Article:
Alumni students of Mr. Buddy Burniske in the mid-1990s gathered on the Skybridge of the Petronas Twin Towers, fulfilling a challenge issued a quarter of a century ago.
|26 Mar 2020|
At exactly 2:00 pm on Thursday, January 2, 2020, the International School of Kuala Lumpur Alumni who were students of Mr. Buddy Burniske in the mid-1990s gathered on the Skybridge of the Petronas Twin Towers, fulfilling a challenge Mr. Burniske issued a quarter of a century ago. The challenge was the “ultimate” homework for the students’ Utopian Visions Project in which they were tasked to consider what Malaysia and the world would be like in 2020.
In the 1990s, Malaysia’s fourth Prime Minister Mahathir Mohamad had delivered his outline for Wawasan 2020, or Vision 2020, Malaysia’s roadmap to becoming an independent developed country. Kuala Lumpur’s iconic Petronas Twin Towers were almost complete, transforming the city centre and, around the world, concern was growing about Y2K and potential for huge disruptions caused by the so-called Millennium Bug. It was in this context that these ISKL students also became the very first to use the internet to collaborate with other students around the world for this ground-breaking project, discussing with them the possible scenarios for the world in 2020.
So impactful was the project and Mr. Burniske’s teaching that, 25 years later, the students gathered to pay tribute to their former teacher in the best way possible, by finishing that homework! Unfortunately, Mr. Burniske passed away in 2006, but his powerful presence was felt by all who attended.
For ISKL alumna, Farrah Vivien Raguet, who has lived in KL all her adult life, it was her first visit to the Twin Towers Skybridge. Despite having many opportunities, she says she was “waiting”. Farrah says, “I wrote it in my senior yearbook: ‘See you on the 2nd of January 2020’ and it was clearly a promise I had already made to be there...I waited these 24 years to finally visit the SkyBridge and I am so glad I did. It was a magical day...seeing everyone walking around in their Panama Hats made it feel like Buddy Burniske was there too!”
After the skybridge visit, the alumni continued their journey down memory lane with a book talk on a text also set by Mr. Burniske as part of the project, The Bridge of San Luis Rey. The discussion was led by ISKL faculty Alumni Mrs. Clare Khairuddin.
Alumni organizer, Scott Griffiths, was adamant the book talk should be part of the day’s activities, explaining, “Mr Burniske asked us to read this before meeting on the bridge. In my view, this homework was more important than the meetup because it taught us about Mr. Burniske; the book was so special to him that he quoted it in his final days. It was ironic that the bridge in the book could have represented the crossing between life and death, and that he had crossed that bridge before his time and before we had a chance to discuss the book with him.”
This unique reunion also included an evening presentation at ISKL’s Melawati Theatre which looked both at the past and to the future. Alumni Scott Griffiths and Dr Hana Aziz dug through the archives to find their utopian predictions from 1996, discovering that many, including issues surrounding climate change, the rise of nationalism and internet privacy, are indeed today’s reality. They spoke of the impact of Mr. Burniske’s teaching, not only during their school days, but also in the way it has shaped their attitude to life as adults.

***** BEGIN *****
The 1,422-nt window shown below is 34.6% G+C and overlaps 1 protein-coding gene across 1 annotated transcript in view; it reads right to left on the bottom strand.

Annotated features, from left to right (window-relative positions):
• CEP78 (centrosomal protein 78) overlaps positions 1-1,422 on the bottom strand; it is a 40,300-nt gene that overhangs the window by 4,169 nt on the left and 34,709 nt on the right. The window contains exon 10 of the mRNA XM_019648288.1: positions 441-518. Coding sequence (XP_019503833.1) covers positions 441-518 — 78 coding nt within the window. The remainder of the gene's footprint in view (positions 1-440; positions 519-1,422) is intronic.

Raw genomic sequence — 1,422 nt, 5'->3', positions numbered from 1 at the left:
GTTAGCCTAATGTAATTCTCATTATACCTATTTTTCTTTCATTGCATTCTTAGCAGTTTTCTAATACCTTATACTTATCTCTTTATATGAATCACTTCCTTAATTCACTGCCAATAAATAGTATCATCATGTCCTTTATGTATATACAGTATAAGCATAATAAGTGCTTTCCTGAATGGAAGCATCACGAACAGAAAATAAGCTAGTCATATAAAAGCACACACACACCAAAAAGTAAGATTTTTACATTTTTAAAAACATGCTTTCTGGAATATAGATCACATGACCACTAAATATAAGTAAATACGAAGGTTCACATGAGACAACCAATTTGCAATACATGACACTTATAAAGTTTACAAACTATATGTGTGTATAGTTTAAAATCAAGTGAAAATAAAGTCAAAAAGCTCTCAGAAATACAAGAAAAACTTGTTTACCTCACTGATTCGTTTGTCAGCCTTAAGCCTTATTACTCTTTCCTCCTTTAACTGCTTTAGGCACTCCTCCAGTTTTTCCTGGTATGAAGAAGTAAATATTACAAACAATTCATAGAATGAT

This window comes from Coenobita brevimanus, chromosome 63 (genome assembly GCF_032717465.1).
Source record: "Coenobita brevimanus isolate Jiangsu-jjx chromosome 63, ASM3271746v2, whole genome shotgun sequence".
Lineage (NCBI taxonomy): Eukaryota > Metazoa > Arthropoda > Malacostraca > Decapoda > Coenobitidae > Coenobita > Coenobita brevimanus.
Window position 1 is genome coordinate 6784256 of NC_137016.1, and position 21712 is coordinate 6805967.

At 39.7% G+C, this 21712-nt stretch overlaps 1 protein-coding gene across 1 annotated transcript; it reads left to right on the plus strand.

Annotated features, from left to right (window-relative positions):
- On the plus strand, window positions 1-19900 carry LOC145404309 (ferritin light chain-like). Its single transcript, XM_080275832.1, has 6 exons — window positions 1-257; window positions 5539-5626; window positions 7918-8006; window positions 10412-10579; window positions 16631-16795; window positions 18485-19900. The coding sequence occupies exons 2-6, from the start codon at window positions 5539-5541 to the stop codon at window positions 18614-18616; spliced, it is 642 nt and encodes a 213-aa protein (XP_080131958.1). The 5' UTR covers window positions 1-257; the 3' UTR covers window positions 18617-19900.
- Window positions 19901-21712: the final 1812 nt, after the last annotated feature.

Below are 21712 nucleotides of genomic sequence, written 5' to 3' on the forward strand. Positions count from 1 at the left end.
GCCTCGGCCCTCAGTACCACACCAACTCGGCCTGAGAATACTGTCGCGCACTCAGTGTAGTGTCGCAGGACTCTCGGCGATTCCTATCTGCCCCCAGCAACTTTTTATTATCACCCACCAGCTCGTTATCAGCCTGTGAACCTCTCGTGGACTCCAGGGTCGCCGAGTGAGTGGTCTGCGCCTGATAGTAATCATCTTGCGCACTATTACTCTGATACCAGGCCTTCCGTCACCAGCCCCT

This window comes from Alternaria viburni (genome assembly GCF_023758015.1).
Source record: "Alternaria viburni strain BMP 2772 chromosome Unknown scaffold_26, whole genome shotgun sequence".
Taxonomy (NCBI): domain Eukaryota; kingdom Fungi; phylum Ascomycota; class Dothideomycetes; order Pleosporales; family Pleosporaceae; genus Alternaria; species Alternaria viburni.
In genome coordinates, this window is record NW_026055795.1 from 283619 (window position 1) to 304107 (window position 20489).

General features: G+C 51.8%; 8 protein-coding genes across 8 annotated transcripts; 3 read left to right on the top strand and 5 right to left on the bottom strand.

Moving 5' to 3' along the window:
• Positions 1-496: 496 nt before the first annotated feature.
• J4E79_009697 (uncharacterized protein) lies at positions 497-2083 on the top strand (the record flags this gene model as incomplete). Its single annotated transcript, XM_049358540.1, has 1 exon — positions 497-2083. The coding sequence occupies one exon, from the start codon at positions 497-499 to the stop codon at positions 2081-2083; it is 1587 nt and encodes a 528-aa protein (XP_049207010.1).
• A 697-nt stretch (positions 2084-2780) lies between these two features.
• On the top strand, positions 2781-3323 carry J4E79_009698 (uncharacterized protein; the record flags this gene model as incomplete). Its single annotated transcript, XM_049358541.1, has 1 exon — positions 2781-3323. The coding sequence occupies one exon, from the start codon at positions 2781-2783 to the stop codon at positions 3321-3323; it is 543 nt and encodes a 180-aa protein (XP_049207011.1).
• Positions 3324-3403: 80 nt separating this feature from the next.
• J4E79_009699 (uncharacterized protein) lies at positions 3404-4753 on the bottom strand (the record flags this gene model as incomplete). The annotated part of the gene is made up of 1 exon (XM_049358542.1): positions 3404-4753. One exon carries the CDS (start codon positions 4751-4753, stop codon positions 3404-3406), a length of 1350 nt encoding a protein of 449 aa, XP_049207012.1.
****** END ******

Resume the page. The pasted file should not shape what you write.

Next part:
Scott was given access to the original project material by Buddy Burniske’s widow, Jackie, who also watched the live stream event from Hawaii. Of the content he says, “There were several views which were very accurate - our reliance on technology, and a deep concern for the environment - and there were others that thought that we would be further ahead than we are - expectations that we would have sorted out gender equity and dealt with nationalism. My favorite was a prediction which expected dating to be based on standardized messaging over the internet - we've almost reached that point with relationship apps today.”
Former Malaysian Ambassador to Spain and Iran, and senior diplomat during the 1990s, Dr. Azhari Karim, outlined the thinking behind Wawasan 2020 and the challenges and possibilities for Malaysia’s future. The topic is incredibly relevant as, right now, Malaysia’s current government under Dr. Mahathir, now the country’s seventh Prime Minister, is considering where it has come and how it can continue to strive to reach those 2020 objectives.
UNESCO Chair of Futures Studies and ISKL Alumnus from the Class of 1975, Professor Sohail Inayatullah, joined via a web link from Australia, providing insight into what the future will hold for Malaysia and the world. Professor Inayatullah consults with nations and international organizations on their future vision policies and strategies. He stressed that a negative dystopian future is not inevitable and challenged ISKL students and teachers saying, “What future do you want for yourself, ISKL and Asia in 2050?” He encouraged all to imagine a different image of the future: “Nature, with spirit, with technology, honoring ancestors, imagining the future...people partnering together to create a different world.”
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